Hillman funds will be used to improve patient and family satisfaction and health outcomes by implementing a care management portal to be used in conjunction with the telehospice program. Specially trained nurses will seek to efficiently and cost effectively provide hospice care by remotely addressing symptom and pain management, medication adherence, advance care planning, and spiritual and psychosocial needs. Visits will be conducted using TapCloud, a HIPAA-compliant app, and a web-based video conferencing service. Patients and/or their caregivers (including long-distance caregivers) will enter information on symptoms and medication use via patient portal software, and nurses, together with the interdisciplinary hospice team, will use this information, along with online vital sign measurement, to monitor progress, adjust treatments, and determine when in-person visits are needed to improve the patient’s overall care.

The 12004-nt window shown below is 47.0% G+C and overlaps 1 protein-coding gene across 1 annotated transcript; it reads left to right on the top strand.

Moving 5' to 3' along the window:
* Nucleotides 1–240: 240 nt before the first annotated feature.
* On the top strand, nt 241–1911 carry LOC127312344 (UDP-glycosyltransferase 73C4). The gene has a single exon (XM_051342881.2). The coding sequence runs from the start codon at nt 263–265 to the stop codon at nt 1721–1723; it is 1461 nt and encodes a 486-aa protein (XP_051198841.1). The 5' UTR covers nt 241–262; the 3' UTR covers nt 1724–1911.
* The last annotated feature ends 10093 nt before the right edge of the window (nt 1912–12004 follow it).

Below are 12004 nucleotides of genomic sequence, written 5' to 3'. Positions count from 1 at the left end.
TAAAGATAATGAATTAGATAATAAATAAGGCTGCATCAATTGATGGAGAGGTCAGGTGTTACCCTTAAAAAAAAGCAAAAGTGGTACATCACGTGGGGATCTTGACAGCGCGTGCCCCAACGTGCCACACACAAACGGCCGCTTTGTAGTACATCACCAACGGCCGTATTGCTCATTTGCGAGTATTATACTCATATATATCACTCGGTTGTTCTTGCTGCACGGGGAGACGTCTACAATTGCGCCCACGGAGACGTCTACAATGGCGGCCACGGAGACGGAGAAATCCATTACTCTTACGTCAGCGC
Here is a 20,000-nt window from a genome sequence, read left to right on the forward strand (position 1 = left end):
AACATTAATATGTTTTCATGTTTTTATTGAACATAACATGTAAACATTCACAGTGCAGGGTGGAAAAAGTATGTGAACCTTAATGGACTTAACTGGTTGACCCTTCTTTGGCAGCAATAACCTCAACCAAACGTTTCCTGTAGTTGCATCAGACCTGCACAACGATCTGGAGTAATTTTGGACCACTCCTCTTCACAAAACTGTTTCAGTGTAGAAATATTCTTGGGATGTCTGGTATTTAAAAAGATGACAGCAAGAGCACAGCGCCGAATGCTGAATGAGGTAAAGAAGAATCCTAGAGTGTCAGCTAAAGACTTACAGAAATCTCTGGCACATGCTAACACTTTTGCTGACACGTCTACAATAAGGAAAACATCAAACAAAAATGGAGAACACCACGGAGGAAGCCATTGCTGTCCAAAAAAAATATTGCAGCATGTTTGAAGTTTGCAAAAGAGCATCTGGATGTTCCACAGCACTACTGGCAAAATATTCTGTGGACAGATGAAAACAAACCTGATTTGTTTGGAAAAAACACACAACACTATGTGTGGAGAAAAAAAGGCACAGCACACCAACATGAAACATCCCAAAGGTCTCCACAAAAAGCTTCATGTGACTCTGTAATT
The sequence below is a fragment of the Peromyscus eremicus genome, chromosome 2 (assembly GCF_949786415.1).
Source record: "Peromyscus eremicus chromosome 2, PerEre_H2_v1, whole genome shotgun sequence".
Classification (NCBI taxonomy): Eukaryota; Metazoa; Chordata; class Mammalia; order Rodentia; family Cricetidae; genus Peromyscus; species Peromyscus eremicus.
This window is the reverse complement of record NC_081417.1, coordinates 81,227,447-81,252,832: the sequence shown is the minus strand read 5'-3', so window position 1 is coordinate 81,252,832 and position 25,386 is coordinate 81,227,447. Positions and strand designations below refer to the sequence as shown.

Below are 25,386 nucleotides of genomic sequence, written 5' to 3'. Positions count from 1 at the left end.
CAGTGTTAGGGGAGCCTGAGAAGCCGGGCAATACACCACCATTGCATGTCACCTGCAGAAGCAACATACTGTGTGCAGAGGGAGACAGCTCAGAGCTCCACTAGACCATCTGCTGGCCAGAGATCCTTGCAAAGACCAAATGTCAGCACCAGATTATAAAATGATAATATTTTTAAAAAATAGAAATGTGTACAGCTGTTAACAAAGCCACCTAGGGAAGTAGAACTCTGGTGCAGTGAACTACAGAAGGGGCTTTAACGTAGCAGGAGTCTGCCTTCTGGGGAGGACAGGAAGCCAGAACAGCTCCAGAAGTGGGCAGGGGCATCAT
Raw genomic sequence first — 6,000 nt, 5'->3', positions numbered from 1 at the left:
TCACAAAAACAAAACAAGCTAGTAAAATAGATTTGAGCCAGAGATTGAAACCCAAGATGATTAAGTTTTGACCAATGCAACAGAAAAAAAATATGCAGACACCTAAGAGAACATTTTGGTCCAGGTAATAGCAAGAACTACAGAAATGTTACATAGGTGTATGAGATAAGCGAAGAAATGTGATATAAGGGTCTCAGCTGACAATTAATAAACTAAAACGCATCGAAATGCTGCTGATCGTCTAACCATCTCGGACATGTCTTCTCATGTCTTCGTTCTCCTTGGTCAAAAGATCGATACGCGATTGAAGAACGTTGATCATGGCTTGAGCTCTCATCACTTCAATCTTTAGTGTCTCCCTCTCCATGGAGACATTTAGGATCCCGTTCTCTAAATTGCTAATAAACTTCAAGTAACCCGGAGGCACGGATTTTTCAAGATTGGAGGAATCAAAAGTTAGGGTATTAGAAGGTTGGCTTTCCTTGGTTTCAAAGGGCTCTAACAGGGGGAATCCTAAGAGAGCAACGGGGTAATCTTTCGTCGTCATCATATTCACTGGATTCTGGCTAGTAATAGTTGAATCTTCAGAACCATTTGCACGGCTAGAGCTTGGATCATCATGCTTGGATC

Empowering Seriously Ill African Americans with Resources to Meet Their Spiritual, Social, and Advanced Care Planning Needs. University of California, Davis – Betty Irene Moore School of Nursing (Principal Investigators: Janice Bell, RN, MN, MPH, PhD, UC Davis and Rev. Cynthia Carter-Perrilliat, MPA, Alameda County Care Alliance) Hillman funding will help to expand, evaluate, and sustain the Advanced Illness Care Program (AICP), a highly creative, faith-based, nursing-driven intervention developed in partnership with the Alameda County Care Alliance and the Public Health Institute. Since its inception in 2013, the program has trained and placed care navigators in five African-American church communities in Oakland, California. The care navigators provide referrals and care not only to congregants and their caregivers, but to persons with advanced illness in the community. Care navigators offer support with basic needs such as food, housing, or transportation, and help people access social services; spiritual support; respite, palliative and hospice care; and complete advance care plans. The intervention includes a baseline home visit and assessment, follow-up visits, and additional telephone support.